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Bark

Stories
Moore, Lorrie (Book - 2014 )
Average Rating: 3.5 stars out of 5.
Bark
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In these eight masterful stories, Lorrie Moore, in a perfect blend of craft and bewitched spirit, explores the passage of time and summons up its inevitable sorrows and hilarious pitfalls to reveal her own exquisite, singular wisdom. In "Debarking," a newly divorced man tries to keep his wits about him as the United States prepares to invade Iraq, and against this ominous moment, we see--in all its irresistible hilarity and darkness--the perils of divorce and what can follow in its wake. In "Foes," a political argument goes grotesquely awry as the events of 9/11 unexpectedly manifest at a fund-raising dinner in Georgetown. In "The Juniper Tree," a teacher, visited by the ghost of her recently deceased friend, is forced to sing "The Star-Spangled Banner" in a kind of nightmare reunion. And in "Wings," we watch the unraveling of two once-hopeful musicians who neither held fast to their dreams nor struck out along other paths as Moore deftly depicts the intricacies of dead ends and the workings of regret
Authors: Moore, Lorrie
Uniform Title: Short stories. Selections
Title: Bark
stories
Publisher: New York :, Alfred A. Knopf,, 2014.
Edition: First Edition.
Characteristics: 192 pages ;,22 cm.
Content Type: text
Media Type: unmediated
Carrier Type: volume
Notes: "This is a Borzoi Book."
Contents: Debarking
The juniper tree
Paper losses
Foes
Wings
Referential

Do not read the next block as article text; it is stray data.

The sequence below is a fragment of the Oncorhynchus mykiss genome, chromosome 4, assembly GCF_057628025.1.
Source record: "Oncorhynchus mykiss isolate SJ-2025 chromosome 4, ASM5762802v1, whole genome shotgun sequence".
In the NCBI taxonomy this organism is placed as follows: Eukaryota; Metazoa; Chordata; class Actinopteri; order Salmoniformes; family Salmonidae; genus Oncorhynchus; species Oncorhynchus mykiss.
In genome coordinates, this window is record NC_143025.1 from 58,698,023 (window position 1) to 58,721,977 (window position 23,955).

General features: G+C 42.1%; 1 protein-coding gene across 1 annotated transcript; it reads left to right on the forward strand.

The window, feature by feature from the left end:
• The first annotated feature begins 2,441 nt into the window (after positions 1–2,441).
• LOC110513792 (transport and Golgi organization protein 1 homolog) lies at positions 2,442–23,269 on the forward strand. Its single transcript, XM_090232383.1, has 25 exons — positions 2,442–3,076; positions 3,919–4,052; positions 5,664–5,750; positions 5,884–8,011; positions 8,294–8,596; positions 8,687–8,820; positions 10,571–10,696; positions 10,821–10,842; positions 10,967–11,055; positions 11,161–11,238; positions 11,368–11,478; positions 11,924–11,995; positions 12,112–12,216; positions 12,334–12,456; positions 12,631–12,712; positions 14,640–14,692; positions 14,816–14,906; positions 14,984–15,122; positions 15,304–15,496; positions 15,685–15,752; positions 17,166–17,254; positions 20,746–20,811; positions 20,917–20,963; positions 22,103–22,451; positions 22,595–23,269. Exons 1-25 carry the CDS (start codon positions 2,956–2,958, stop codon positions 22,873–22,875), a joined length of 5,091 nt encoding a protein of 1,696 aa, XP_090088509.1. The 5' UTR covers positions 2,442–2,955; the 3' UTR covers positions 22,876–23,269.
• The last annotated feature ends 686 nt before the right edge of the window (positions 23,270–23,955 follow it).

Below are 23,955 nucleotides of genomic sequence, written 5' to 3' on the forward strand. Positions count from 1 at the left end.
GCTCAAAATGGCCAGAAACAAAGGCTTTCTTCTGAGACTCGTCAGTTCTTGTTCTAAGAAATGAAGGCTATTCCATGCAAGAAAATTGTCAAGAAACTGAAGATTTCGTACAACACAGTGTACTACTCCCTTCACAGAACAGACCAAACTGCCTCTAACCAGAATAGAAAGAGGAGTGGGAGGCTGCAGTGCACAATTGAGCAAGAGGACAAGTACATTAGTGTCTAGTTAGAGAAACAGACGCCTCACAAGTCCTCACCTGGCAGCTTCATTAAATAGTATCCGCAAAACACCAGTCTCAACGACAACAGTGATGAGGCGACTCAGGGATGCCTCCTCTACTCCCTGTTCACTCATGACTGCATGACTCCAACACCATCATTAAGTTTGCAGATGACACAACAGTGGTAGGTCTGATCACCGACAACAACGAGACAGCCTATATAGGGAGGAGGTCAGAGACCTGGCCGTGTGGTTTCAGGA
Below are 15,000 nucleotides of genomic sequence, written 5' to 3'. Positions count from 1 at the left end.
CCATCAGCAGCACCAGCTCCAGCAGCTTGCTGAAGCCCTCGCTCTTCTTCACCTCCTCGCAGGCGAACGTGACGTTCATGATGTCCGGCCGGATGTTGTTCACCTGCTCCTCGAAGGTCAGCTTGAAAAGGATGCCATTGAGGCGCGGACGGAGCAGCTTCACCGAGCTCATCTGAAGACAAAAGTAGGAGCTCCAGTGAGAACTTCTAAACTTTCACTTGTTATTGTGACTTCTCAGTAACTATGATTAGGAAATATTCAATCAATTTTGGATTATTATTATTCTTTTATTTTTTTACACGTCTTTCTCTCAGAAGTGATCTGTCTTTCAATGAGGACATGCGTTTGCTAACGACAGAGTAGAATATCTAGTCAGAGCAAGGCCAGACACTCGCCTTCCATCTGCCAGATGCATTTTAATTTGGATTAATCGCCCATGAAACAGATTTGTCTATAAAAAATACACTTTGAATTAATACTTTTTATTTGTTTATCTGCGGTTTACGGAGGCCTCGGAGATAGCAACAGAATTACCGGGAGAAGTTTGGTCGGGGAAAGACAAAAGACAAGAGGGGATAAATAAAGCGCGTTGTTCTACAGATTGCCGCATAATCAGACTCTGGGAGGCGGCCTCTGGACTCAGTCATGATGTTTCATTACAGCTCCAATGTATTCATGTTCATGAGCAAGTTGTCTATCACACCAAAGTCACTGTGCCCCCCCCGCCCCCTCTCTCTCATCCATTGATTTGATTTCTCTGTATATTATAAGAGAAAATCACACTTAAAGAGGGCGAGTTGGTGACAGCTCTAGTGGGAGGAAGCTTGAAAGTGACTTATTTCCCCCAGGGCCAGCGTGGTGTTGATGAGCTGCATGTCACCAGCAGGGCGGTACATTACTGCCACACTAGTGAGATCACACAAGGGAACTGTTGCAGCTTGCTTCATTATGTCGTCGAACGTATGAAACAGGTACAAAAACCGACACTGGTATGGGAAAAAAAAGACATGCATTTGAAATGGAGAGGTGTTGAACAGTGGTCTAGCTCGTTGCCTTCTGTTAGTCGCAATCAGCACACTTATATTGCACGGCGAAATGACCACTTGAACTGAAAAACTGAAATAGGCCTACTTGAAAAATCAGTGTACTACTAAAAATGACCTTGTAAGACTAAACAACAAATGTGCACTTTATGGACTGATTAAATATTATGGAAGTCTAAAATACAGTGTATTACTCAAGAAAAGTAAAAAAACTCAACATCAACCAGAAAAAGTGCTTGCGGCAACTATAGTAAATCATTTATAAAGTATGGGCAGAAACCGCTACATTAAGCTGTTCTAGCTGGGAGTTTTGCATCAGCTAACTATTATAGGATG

Subject to search
Thank you for having me.
Summary: In these eight masterful stories, Lorrie Moore, in a perfect blend of craft and bewitched spirit, explores the passage of time and summons up its inevitable sorrows and hilarious pitfalls to reveal her own exquisite, singular wisdom. In "Debarking," a newly divorced man tries to keep his wits about him as the United States prepares to invade Iraq, and against this ominous moment, we see--in all its irresistible hilarity and darkness--the perils of divorce and what can follow in its wake. In "Foes," a political argument goes grotesquely awry as the events of 9/11 unexpectedly manifest at a fund-raising dinner in Georgetown. In "The Juniper Tree," a teacher, visited by the ghost of her recently deceased friend, is forced to sing "The Star-Spangled Banner" in a kind of nightmare reunion. And in "Wings," we watch the unraveling of two once-hopeful musicians who neither held fast to their dreams nor struck out along other paths as Moore deftly depicts the intricacies of dead ends and the workings of regret
Local Note: 1 6 9 15 16 17 18 35 37 53 60 76 97 109 118 127 133 143 148 149 150 152 159 160 167 172 173 175 182 203 210 211 216 222 226 228 231 242 243 245 264 268 276
Additional Contributors: Moore, Lorrie
ISBN: 9780307594136
0307594130
Statement of Responsibility: Lorrie Moore
Subject Headings: Short stories, American. United States Social life and customs 21st century Fiction.
Genre/Form: Short stories.
Topical Term: Short stories, American.
LCCN: 2013014777